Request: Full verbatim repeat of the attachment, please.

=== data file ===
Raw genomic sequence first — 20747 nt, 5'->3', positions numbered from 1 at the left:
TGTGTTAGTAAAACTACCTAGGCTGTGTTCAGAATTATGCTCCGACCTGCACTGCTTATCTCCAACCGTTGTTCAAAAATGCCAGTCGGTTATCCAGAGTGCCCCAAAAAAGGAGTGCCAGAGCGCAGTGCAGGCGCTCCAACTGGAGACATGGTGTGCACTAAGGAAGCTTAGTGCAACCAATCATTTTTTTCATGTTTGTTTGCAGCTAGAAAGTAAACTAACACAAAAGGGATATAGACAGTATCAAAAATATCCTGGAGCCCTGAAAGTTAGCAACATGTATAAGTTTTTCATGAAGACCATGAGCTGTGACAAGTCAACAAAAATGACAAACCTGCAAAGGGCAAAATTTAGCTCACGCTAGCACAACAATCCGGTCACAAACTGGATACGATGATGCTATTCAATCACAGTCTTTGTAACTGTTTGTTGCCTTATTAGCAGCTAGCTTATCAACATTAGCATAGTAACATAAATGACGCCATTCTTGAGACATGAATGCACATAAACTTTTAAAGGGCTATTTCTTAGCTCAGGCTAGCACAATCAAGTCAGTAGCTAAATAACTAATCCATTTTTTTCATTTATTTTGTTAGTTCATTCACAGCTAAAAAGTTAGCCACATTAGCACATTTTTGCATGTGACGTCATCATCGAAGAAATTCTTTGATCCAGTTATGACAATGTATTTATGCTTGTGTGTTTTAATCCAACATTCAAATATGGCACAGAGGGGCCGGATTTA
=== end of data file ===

Raw genomic sequence first — 20747 nt, 5'->3', positions numbered from 1 at the left:
TGTGTTAGTAAAACTACCTAGGCTGTGTTCAGAATTATGCTCCGACCTGCACTGCTTATCTCCAACCGTTGTTCAAAAATGCCAGTCGGTTATCCAGAGTGCCCCAAAAAAGGAGTGCCAGAGCGCAGTGCAGGCGCTCCAACTGGAGACATGGTGTGCACTAAGGAAGCTTAGTGCAACCAATCATTTTTTTCATGTTTGTTTGCAGCTAGAAAGTAAACTAACACAAAAGGGATATAGACAGTATCAAAAATATCCTGGAGCCCTGAAAGTTAGCAACATGTATAAGTTTTTCATGAAGACCATGAGCTGTGACAAGTCAACAAAAATGACAAACCTGCAAAGGGCAAAATTTAGCTCACGCTAGCACAACAATCCGGTCACAAACTGGATACGATGATGCTATTCAATCACAGTCTTTGTAACTGTTTGTTGCCTTATTAGCAGCTAGCTTATCAACATTAGCATAGTAACATAAATGACGCCATTCTTGAGACATGAATGCACATAAACTTTTAAAGGGCTATTTCTTAGCTCAGGCTAGCACAATCAAGTCAGTAGCTAAATAACTAATCCATTTTTTTCATTTATTTTGTTAGTTCATTCACAGCTAAAAAGTTAGCCACATTAGCACATTTTTGCATGTGACGTCATCATCGAAGAAATTCTTTGATCCAGTTATGACAATGTATTTATGCTTGTGTGTTTTAATCCAACATTCAAATATGGCACAGAGGGGCCGGATTTA